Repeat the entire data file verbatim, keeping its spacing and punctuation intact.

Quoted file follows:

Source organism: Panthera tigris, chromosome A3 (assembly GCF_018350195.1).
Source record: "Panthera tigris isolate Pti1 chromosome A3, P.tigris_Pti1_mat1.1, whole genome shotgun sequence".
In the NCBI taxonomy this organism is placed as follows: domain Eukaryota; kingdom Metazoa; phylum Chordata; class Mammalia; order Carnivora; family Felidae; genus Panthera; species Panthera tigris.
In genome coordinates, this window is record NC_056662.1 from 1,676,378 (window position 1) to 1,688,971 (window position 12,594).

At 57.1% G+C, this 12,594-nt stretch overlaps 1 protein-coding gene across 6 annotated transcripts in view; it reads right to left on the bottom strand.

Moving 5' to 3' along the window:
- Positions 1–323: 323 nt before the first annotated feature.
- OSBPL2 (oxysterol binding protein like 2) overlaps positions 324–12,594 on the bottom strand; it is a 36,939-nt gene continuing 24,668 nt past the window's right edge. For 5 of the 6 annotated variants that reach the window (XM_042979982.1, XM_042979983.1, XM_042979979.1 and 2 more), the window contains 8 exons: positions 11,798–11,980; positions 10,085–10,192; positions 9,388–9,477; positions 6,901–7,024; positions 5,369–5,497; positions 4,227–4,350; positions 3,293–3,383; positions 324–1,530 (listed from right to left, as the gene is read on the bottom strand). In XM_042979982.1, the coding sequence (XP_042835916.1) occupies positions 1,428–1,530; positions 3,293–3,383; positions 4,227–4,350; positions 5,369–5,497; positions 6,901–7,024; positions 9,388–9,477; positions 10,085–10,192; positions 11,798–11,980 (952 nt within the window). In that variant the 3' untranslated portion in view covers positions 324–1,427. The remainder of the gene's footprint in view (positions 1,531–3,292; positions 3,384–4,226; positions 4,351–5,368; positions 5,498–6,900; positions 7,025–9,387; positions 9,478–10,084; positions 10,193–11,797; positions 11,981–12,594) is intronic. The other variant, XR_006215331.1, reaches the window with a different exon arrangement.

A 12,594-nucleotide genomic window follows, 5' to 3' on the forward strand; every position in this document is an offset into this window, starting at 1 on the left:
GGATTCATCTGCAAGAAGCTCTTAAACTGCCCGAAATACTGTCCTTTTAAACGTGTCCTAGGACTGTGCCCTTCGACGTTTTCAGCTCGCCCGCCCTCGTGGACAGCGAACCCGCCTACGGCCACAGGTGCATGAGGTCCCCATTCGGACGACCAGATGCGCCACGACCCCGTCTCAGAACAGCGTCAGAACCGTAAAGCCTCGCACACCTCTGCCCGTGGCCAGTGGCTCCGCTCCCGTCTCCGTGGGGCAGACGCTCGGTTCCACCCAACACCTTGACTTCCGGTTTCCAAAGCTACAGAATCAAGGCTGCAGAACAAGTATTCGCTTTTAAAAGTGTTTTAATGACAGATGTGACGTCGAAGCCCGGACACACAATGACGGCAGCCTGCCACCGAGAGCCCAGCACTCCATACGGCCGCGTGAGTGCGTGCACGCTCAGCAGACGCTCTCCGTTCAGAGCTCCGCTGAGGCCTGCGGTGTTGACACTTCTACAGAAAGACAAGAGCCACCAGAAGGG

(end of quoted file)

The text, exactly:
Source organism: Panthera tigris, chromosome A3 (assembly GCF_018350195.1).
Source record: "Panthera tigris isolate Pti1 chromosome A3, P.tigris_Pti1_mat1.1, whole genome shotgun sequence".
In the NCBI taxonomy this organism is placed as follows: domain Eukaryota; kingdom Metazoa; phylum Chordata; class Mammalia; order Carnivora; family Felidae; genus Panthera; species Panthera tigris.
In genome coordinates, this window is record NC_056662.1 from 1,676,378 (window position 1) to 1,688,971 (window position 12,594).

At 57.1% G+C, this 12,594-nt stretch overlaps 1 protein-coding gene across 6 annotated transcripts in view; it reads right to left on the bottom strand.

Moving 5' to 3' along the window:
- Positions 1–323: 323 nt before the first annotated feature.
- OSBPL2 (oxysterol binding protein like 2) overlaps positions 324–12,594 on the bottom strand; it is a 36,939-nt gene continuing 24,668 nt past the window's right edge. For 5 of the 6 annotated variants that reach the window (XM_042979982.1, XM_042979983.1, XM_042979979.1 and 2 more), the window contains 8 exons: positions 11,798–11,980; positions 10,085–10,192; positions 9,388–9,477; positions 6,901–7,024; positions 5,369–5,497; positions 4,227–4,350; positions 3,293–3,383; positions 324–1,530 (listed from right to left, as the gene is read on the bottom strand). In XM_042979982.1, the coding sequence (XP_042835916.1) occupies positions 1,428–1,530; positions 3,293–3,383; positions 4,227–4,350; positions 5,369–5,497; positions 6,901–7,024; positions 9,388–9,477; positions 10,085–10,192; positions 11,798–11,980 (952 nt within the window). In that variant the 3' untranslated portion in view covers positions 324–1,427. The remainder of the gene's footprint in view (positions 1,531–3,292; positions 3,384–4,226; positions 4,351–5,368; positions 5,498–6,900; positions 7,025–9,387; positions 9,478–10,084; positions 10,193–11,797; positions 11,981–12,594) is intronic. The other variant, XR_006215331.1, reaches the window with a different exon arrangement.

A 12,594-nucleotide genomic window follows, 5' to 3' on the forward strand; every position in this document is an offset into this window, starting at 1 on the left:
GGATTCATCTGCAAGAAGCTCTTAAACTGCCCGAAATACTGTCCTTTTAAACGTGTCCTAGGACTGTGCCCTTCGACGTTTTCAGCTCGCCCGCCCTCGTGGACAGCGAACCCGCCTACGGCCACAGGTGCATGAGGTCCCCATTCGGACGACCAGATGCGCCACGACCCCGTCTCAGAACAGCGTCAGAACCGTAAAGCCTCGCACACCTCTGCCCGTGGCCAGTGGCTCCGCTCCCGTCTCCGTGGGGCAGACGCTCGGTTCCACCCAACACCTTGACTTCCGGTTTCCAAAGCTACAGAATCAAGGCTGCAGAACAAGTATTCGCTTTTAAAAGTGTTTTAATGACAGATGTGACGTCGAAGCCCGGACACACAATGACGGCAGCCTGCCACCGAGAGCCCAGCACTCCATACGGCCGCGTGAGTGCGTGCACGCTCAGCAGACGCTCTCCGTTCAGAGCTCCGCTGAGGCCTGCGGTGTTGACACTTCTACAGAAAGACAAGAGCCACCAGAAGGG